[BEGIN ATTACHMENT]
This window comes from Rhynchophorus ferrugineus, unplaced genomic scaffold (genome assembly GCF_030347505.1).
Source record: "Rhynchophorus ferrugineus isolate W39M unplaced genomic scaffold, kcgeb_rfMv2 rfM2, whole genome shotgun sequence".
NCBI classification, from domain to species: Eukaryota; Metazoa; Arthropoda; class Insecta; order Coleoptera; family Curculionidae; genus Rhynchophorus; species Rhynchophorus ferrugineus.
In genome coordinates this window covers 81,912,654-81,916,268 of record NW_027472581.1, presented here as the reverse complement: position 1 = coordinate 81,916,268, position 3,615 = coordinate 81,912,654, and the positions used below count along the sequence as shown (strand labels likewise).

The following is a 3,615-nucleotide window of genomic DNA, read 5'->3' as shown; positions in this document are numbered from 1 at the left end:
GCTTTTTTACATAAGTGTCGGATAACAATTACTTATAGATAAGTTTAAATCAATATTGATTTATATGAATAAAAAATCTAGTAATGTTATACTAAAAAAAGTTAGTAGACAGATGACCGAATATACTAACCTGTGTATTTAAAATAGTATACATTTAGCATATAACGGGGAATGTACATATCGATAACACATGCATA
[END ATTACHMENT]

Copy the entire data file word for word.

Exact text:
This window comes from Rhynchophorus ferrugineus, unplaced genomic scaffold (genome assembly GCF_030347505.1).
Source record: "Rhynchophorus ferrugineus isolate W39M unplaced genomic scaffold, kcgeb_rfMv2 rfM2, whole genome shotgun sequence".
NCBI classification, from domain to species: Eukaryota; Metazoa; Arthropoda; class Insecta; order Coleoptera; family Curculionidae; genus Rhynchophorus; species Rhynchophorus ferrugineus.
In genome coordinates this window covers 81,912,654-81,916,268 of record NW_027472581.1, presented here as the reverse complement: position 1 = coordinate 81,916,268, position 3,615 = coordinate 81,912,654, and the positions used below count along the sequence as shown (strand labels likewise).

The following is a 3,615-nucleotide window of genomic DNA, read 5'->3' as shown; positions in this document are numbered from 1 at the left end:
GCTTTTTTACATAAGTGTCGGATAACAATTACTTATAGATAAGTTTAAATCAATATTGATTTATATGAATAAAAAATCTAGTAATGTTATACTAAAAAAAGTTAGTAGACAGATGACCGAATATACTAACCTGTGTATTTAAAATAGTATACATTTAGCATATAACGGGGAATGTACATATCGATAACACATGCATA